Answer number one, which is by far the most popular, is to throw them out. This can get expensive, especially if you get legit Parmigiano-Reggiano for $20 or $25 a pound. Pecorino is cheaper, but it ain’t that much cheaper. If that doesn’t bother you, then make the broth below and use it, and send me the $2 you were going to throw away. It will go to a much better cause.

Note to the reader … if you buy the pre-grated stuff like you would find in a little green plastic shaker, DON’T MAKE THIS, and swear to me you won’t ever buy that crap again. No, really, it’s crap. Buy yourself a little chunk of legit Parmigiano-Reggiano, and ignore the measurements in random recipes and cookbooks …  a LITTLE bit of the real deal, freshly grated, goes a LOT farther than shaking on a ton of the stuff from the plastic canister. Cheese is, by nature, alive. The moment you cut into it, it starts dying. If you grate it, process it, and pack it into a plastic canister, it turns into a skeleton, except it doesn’t taste as good as dried and grated bones.

Now, I know someone is going to come up with some awesome recipe involving the sawdust they pack in those tubes and post it, and I encourage you to try. That would be cool, and if I were able to transform something like that into something really delicious, I would shout it to the world. I will not hold my breath, but please don’t let that stop anyone trying.

Don’t get me wrong, that stuff has its places … one I like is where you shake it out of little glass holders or paper packets, along with some dried red chili flakes, on a cheese and sausage pizza, at an Italian place with Sinatra on the juke box, red checked tablecloths, paper place mats with a map of Italy on them, and a sign that says pitchers of Budweiser and carafes of Chianti are just $4 from 5 to 7. I love places like that, trust me.

Anyway, back to the good stuff. It’s a complicated recipe. The ingredients are as follows: cheese end(s), water, a pot, heat, patience.

More specifically, take an ounce or two of the rinds or dried out bits of cheese, put it in a pot with a quart of water, and heat it to a simmer on a range. When the water bubbles, adjust the heat so you can maintain a gentle simmer. Check it every so often and give it a gentle swirl.

After around two hours, take the pan off the heat, and strain the liquid into a container. Discard the cheese unless you see promise in it, but for what I’d have no idea. Let the liquid cool to room temperature and put it into the fridge. The next day, take it out gently, and remove and discard the fatty bits that have risen to the surface with a spoon or paper towel. Don’t stress out over it, just get the big ones.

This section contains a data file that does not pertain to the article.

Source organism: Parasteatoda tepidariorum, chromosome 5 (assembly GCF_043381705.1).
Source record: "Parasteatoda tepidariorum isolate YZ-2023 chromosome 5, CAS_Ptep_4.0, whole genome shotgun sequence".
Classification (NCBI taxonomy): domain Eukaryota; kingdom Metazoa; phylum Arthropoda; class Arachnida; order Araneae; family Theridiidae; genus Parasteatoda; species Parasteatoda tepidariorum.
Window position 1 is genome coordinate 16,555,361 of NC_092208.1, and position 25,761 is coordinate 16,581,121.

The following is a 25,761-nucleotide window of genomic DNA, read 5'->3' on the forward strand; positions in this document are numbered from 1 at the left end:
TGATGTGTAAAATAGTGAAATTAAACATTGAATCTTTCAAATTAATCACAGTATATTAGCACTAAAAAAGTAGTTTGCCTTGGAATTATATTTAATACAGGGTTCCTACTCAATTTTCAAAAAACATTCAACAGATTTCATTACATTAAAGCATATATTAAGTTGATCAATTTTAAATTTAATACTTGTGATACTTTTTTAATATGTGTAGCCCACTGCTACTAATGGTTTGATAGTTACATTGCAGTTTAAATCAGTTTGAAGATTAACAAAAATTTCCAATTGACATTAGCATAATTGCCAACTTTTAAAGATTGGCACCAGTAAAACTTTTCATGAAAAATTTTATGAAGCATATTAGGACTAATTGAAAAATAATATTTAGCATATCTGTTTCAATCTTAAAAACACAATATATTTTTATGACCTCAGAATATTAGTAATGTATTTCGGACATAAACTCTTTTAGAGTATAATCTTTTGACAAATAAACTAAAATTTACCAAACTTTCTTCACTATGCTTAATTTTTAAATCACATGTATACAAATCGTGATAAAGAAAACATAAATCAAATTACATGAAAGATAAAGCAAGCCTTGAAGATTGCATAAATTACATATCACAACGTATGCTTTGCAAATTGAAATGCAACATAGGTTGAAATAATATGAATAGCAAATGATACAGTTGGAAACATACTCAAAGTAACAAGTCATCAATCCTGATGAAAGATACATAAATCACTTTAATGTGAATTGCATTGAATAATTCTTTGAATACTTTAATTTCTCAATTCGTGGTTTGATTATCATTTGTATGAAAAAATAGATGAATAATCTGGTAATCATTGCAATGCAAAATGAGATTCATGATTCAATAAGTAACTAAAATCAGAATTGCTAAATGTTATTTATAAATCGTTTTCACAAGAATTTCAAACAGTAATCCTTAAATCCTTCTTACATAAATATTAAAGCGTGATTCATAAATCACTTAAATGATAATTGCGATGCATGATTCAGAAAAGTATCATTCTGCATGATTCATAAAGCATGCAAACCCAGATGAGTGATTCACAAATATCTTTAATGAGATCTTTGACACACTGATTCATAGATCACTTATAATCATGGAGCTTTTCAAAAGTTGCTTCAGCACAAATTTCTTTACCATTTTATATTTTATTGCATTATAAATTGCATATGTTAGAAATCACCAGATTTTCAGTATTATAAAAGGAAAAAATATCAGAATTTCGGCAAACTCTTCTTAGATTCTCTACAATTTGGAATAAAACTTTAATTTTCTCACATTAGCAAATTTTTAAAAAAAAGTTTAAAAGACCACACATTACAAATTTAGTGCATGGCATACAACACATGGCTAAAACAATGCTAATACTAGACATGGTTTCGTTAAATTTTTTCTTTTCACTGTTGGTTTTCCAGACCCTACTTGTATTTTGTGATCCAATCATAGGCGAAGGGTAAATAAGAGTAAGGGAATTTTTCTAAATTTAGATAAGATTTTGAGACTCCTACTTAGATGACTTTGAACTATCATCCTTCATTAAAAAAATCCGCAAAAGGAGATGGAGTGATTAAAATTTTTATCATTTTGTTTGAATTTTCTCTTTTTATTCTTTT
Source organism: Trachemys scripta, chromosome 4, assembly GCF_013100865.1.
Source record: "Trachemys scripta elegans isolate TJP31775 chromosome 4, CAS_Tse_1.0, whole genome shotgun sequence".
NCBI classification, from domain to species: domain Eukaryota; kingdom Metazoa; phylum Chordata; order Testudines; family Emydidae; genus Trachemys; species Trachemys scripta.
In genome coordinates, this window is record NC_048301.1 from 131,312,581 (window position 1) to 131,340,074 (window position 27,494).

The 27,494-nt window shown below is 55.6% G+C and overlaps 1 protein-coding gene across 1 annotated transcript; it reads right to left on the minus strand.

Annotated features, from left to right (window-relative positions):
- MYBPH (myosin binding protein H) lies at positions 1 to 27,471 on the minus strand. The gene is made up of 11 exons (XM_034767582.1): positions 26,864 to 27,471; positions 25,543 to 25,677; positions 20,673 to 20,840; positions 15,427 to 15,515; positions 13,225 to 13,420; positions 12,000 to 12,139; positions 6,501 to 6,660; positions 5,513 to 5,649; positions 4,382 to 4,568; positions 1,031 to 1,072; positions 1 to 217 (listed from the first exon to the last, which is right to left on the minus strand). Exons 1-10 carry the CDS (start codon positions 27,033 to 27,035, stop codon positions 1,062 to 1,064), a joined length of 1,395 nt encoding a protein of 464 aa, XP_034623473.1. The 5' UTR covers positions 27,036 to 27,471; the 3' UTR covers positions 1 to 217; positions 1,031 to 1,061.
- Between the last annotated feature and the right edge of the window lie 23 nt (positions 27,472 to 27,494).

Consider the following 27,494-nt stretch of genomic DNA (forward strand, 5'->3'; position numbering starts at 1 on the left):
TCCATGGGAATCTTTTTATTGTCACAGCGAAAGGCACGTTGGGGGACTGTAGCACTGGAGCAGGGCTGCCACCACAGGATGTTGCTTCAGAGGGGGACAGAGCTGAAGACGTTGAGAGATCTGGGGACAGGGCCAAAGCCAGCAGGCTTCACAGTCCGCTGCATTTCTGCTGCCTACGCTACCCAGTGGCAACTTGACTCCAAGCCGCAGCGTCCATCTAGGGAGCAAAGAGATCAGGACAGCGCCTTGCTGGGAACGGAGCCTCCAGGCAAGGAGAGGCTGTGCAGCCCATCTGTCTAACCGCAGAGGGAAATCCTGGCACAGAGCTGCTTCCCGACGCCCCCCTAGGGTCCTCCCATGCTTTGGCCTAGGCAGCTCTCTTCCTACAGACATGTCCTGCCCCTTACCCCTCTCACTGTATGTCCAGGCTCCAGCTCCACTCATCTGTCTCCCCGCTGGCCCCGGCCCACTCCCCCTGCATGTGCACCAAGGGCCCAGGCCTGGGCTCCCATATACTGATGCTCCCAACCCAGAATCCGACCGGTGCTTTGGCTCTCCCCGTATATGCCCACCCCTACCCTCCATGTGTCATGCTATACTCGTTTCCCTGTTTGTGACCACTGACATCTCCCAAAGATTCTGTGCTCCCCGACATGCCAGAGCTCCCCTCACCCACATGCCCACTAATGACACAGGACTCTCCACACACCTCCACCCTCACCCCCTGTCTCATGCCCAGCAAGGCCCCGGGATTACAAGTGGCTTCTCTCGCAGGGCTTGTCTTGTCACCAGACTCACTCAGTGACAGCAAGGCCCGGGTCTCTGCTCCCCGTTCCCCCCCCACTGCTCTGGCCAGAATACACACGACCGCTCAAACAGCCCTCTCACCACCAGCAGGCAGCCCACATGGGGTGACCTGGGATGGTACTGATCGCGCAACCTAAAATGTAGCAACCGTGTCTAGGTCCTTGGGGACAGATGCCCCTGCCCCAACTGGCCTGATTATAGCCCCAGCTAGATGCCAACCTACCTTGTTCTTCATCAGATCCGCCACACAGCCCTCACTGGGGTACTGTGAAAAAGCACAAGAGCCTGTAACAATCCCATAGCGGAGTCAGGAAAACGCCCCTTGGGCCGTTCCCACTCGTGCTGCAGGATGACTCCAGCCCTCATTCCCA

There, that’s it. You now have Parm/Pec/Whatever broth, or stock, or fumet, whatever you want to call it.

But what do you do with it? Oooooh … lots of cool stuff. You want an easy one? Substitute the broth for water and make some rice (skip adding any salt to the rice, the broth will be chock full of it if you used good Parm or Pec, and PLEASE, use REAL bloody rice, not that parboiled or microwave or precooked or minute or Uncle Ben or whatever stuff). When the rice is done, sprinkle some sliced chives or minced green onions over it. Add black pepper to taste.

The next morning, take some of your leftover rice, add an egg yolk and some finely minced onion, and squish it together WITH YOUR HANDS. Form it into patties and fry it like a hamburger in some butter. Make some bacon if you’re the type, as you should be, and breakfast is served. I like to add a splash of hot sauce or some finely diced jalapeño (if I have some left over … last thing I want to touch in the early morning when I’m still rubbing my eyes is a knife and a spicy chili).

Later this week, we’re going to discuss … and damnit, there better be a video … how to use this stuff to make a couple other slightly more sophisticated but not much more complicated dishes: a nice tomato and basil risotto, and a stunning cacio e pepe … a quick pasta that’s great hangover food. As a special treat, r has provided a fantastic looking Red Onion Soup that’s perfect for these short January days … we’re going to give a bulk (i.e. restaurant) version as well as one for smaller crowds.


Don’t throw them out!

05 January 2011

parmesan cheese rind

Ever wonder what to do with those leftover rinds and dried out ends of Parmesan or Pecorino?

Don’t throw them out!

This week we’ll post a simple and clever way to squeeze every bit of flavor out of these potent Italian cheeses!